TRENTON, N.J. — Gov. Chris Christie justified his decision to scrap the state's most ambitious public works project as a move to protect the long-range financial interests of New Jersey taxpayers.
Supporters of the New Jersey-to-Manhattan rail tunnel said the decision will have the exact opposite result.
U.S. Sen. Frank Lautenberg, D-N.J., who helped secure federal funding for the project, called the cancellation "one of the biggest policy blunders in New Jersey's history."
"Without increased transportation options into Manhattan, New Jersey's economy will eventually be crippled," he said.
More than a half-billion dollars has been spent on the tunnel — dubbed Access to the Region's Core, or ARC — and construction began last year. The largest federal transportation project in the country, it was expected to double train traffic in and out of New York City during peak commute times once completed in 2018.
But over the years, cost projections for the tunnel also have nearly doubled.
It started at $5 billion in 2005 and grew to $8.7 billion by 2008. In recent months, Federal Transit Administrator Peter Rogoff has made public statements that put the price tag between $9 billion and $10 billion. On Thursday, Christie said his advisers put the costs at $11 billion to $14 billion.
"The bottom line is this, New Jersey has gone for too long and for too many decades ordering things that they can't pay for," he said at a news conference. "This project has some flaws to it, but in the end this is a financial decision. When weighing all the interests, I simply cannot put the taxpayers of the State of New Jersey on what would be a never-ending hook."
A month ago, the Republican governor ordered a 30-day halt to all work on the tunnel over concerns that it would go over budget. On Thursday, he directed state transportation officials to explore other approaches to modernize and expand rail capacity into New York.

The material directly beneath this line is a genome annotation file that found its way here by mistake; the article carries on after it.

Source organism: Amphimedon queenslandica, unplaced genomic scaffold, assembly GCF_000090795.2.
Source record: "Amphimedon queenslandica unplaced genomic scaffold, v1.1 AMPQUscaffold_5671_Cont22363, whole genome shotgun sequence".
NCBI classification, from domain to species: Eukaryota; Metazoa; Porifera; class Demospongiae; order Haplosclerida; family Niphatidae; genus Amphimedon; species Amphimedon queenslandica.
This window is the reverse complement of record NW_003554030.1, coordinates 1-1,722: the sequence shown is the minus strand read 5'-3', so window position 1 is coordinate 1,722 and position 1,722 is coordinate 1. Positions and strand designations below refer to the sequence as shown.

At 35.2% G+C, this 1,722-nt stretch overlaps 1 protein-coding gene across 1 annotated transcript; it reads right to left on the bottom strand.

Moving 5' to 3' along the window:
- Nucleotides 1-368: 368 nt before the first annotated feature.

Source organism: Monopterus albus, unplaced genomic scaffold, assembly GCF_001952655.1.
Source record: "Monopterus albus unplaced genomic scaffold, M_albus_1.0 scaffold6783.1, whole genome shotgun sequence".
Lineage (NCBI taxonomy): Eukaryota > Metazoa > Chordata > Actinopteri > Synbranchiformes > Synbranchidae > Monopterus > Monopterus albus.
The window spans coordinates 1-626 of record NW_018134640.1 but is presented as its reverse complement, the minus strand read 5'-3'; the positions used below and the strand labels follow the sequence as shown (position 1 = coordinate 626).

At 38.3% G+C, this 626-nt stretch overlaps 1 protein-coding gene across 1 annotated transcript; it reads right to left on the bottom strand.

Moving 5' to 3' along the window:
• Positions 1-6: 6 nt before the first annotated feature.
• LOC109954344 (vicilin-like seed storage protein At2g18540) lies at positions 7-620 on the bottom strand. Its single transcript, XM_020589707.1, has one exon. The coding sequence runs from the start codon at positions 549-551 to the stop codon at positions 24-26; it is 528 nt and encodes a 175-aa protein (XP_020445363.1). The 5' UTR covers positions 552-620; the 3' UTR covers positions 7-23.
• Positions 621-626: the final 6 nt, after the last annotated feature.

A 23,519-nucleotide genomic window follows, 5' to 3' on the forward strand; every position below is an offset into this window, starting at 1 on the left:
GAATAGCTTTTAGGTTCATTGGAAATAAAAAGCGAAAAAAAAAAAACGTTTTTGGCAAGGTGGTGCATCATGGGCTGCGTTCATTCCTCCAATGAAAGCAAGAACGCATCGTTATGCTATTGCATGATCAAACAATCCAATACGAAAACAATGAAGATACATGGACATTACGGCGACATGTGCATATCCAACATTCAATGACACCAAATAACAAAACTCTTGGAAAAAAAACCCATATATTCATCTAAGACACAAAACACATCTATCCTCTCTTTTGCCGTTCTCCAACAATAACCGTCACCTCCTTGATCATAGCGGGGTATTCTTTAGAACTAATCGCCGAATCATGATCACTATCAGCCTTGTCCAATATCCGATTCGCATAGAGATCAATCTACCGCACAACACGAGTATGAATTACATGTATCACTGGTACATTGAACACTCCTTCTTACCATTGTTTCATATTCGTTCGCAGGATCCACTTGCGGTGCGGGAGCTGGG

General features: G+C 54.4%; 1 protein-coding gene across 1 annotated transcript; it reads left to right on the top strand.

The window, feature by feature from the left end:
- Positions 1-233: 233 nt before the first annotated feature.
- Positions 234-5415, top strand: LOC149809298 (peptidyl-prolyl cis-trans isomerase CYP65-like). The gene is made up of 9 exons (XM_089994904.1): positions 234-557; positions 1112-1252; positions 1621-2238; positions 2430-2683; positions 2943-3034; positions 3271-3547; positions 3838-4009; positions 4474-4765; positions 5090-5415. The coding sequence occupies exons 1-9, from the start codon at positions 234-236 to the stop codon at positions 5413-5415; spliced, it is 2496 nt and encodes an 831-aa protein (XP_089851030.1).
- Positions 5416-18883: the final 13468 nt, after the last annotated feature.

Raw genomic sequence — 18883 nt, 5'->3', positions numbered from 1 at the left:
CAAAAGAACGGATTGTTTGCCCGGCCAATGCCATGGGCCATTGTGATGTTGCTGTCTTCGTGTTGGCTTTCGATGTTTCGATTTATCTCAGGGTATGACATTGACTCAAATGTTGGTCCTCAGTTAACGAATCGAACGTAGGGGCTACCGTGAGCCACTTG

U.S. Transportation Secretary Ray LaHood's spokeswoman indicated the project might not be dead. Olivia Alair said in an e-mailed statement that LaHood and Christie plan to meet Friday afternoon to "discuss a path forward on the ARC tunnel project."
Lautenberg acknowledged that cost overruns on a project of the tunnel's size were inevitable but said Christie's numbers are inflated.
The federal government and Port Authority of New York and New Jersey had each pledged $3 billion to the tunnel. New Jersey had committed $2.7 billion. The project is being run by NJ Transit.
New Jersey Assemblyman John Wisniewski, who leads the Assembly transportation panel, accused Christie's advisers of inflating the cost of building the tunnel to justify what they believe will be the governor's decision and to divert the money to smaller road and rail projects. Christie has not said how he plans to use money.
The independent Regional Plan Association said Christie was using fuzzy math.